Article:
Lost Jar

Lost Jar 1, carborundum collagraph, drypoint - 24in x 12in

Lost Jar 1, carborundum collagraph, drypoint, 24in x 12in

Lost Jar 5, carborundum collagraph, drypoint - 24in x 12in

Lost Jar 5, carborundum collagraph,  24in x 12in

In 2009, I did an artist residency at the Vermont Studio Center in Johnson, VT. The residency program hosts national and international artists and writers. During my two-week long residency, evenings were scheduled to provide resident artists the chance to share their work.

One evening, artist resident and writer Michael Colonnese shared his work and read some of his new poems. He had some books available and I bought one titled “Temporary Agency.” One of his poems, “The Lost Jar,” hit me. The poem is the story of a boy who dug a hole to hide a jar of coins. He thought that one day when he was grown up he might need this money. When he returned to the place as an adult, he wondered what had happened to the jar, which was now hidden beneath a driveway.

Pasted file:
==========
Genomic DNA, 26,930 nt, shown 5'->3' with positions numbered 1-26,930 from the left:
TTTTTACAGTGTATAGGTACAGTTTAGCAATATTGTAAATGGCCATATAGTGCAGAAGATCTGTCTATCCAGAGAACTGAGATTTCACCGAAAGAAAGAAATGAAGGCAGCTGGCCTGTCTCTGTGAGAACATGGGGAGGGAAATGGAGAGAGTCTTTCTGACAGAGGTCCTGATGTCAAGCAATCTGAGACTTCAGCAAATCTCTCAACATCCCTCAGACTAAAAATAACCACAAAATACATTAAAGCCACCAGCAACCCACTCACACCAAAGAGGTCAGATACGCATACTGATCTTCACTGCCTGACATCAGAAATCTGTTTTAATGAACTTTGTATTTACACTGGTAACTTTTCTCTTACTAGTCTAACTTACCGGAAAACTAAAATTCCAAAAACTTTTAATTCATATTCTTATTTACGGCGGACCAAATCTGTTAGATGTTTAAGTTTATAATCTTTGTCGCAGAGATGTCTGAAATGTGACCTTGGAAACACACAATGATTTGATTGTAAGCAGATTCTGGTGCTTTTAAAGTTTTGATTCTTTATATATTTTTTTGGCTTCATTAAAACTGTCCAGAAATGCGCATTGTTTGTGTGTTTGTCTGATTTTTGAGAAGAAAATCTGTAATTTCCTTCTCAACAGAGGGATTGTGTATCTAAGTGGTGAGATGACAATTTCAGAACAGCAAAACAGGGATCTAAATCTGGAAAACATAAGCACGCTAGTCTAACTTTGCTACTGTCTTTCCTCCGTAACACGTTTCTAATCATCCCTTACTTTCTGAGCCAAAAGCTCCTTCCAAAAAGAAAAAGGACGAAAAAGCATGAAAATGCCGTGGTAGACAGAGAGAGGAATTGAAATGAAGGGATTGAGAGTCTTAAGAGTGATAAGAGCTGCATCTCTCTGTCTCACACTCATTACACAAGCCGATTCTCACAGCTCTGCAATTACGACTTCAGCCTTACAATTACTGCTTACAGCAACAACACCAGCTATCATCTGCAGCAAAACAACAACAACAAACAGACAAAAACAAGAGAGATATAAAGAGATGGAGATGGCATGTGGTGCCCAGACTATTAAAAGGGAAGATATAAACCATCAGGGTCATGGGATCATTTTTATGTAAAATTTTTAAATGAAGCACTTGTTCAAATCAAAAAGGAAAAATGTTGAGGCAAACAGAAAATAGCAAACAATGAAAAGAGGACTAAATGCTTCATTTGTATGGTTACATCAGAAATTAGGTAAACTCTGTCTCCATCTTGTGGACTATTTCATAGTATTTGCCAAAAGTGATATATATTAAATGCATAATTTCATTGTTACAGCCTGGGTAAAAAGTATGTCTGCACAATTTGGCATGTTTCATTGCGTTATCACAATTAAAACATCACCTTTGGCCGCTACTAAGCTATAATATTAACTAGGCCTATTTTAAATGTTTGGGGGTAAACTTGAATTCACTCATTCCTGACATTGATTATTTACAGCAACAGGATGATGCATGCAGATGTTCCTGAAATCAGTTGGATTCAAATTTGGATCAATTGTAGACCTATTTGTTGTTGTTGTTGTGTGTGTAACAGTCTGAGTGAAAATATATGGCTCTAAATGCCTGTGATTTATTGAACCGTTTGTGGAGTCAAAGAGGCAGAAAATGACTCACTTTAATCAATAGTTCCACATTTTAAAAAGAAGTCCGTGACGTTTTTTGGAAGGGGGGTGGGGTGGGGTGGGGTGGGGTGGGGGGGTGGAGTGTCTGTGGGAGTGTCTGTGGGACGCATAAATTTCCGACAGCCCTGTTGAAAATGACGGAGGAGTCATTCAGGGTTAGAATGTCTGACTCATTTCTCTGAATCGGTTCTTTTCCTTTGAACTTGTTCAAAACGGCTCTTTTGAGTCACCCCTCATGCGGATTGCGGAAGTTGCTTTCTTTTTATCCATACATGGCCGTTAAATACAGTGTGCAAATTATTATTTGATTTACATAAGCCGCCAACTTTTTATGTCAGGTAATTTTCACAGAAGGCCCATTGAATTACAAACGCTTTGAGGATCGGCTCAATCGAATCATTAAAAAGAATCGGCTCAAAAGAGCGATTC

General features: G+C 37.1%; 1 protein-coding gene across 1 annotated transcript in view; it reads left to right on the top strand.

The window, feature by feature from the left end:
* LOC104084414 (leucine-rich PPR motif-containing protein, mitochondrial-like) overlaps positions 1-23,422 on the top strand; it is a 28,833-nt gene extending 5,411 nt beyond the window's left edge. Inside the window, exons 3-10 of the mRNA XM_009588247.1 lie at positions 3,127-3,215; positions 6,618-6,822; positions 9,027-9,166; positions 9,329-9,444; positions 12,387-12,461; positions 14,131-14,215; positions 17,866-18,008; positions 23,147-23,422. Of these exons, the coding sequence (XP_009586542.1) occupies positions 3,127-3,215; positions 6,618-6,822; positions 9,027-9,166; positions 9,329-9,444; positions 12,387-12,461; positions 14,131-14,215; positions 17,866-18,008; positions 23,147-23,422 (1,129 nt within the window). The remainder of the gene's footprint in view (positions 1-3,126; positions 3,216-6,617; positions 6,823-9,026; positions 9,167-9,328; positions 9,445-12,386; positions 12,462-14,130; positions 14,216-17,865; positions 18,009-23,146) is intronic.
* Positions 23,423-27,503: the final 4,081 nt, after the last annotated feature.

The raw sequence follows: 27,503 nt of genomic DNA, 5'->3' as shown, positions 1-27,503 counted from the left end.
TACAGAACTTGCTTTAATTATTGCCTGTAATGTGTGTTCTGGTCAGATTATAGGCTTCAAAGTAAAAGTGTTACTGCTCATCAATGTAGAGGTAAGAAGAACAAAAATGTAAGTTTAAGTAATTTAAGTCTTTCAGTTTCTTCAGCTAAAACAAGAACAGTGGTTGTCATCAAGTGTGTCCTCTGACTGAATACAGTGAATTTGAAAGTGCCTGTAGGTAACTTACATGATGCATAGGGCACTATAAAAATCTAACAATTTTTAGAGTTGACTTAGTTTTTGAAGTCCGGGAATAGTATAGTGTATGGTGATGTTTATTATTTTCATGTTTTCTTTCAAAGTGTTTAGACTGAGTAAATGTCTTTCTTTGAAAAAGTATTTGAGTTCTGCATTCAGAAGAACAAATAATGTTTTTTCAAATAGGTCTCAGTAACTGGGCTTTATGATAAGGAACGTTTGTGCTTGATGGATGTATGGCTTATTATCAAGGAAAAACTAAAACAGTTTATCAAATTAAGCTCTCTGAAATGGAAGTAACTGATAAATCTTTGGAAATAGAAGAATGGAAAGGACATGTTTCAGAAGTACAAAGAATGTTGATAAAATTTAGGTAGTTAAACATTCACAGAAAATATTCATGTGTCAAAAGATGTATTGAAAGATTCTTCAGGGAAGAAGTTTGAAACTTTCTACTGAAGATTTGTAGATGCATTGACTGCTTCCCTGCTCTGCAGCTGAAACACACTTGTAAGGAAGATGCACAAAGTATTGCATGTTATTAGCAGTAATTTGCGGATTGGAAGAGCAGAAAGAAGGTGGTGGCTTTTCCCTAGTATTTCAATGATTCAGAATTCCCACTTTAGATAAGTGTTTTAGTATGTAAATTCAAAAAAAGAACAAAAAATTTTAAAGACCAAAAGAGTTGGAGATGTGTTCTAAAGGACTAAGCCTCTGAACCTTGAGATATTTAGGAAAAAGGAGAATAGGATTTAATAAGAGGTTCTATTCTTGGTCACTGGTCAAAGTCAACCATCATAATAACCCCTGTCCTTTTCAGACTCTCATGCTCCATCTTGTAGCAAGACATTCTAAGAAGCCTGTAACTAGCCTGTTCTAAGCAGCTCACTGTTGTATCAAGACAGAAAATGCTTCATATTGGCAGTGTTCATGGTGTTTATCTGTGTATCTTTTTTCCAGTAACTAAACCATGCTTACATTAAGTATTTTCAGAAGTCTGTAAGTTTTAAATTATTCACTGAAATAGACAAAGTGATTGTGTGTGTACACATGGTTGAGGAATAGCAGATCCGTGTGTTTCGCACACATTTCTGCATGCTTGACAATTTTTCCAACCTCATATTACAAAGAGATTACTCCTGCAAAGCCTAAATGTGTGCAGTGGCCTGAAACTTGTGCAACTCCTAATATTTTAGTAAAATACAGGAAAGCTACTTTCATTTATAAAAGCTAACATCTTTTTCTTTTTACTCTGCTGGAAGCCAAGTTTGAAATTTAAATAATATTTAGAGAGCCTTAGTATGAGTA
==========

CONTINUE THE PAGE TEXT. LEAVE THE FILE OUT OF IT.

As a kid, I also buried objects in the ground and never retrieved them. When I read this poem, it transported me back to where I grew up. My mother used to make preserves of the fruits and vegetables from the garden. I remember she always used orange rubber jar rings to close the canning jars.

Jars of fruits in my mother's home

Jars of fruits in my mother’s home

I created the series, Lost Jar, in response to the poem. I printed images of large jars, some filled with money, some with fire, some empty, some with no jar, none are filled with fruits or vegetables. On most of them, I added an orange line at the top of the jar to signify the orange rubber rings my mother used. Carborundum collagraph, drypoint, and chine-collé were the techniques I use to create this series.

See the entire series here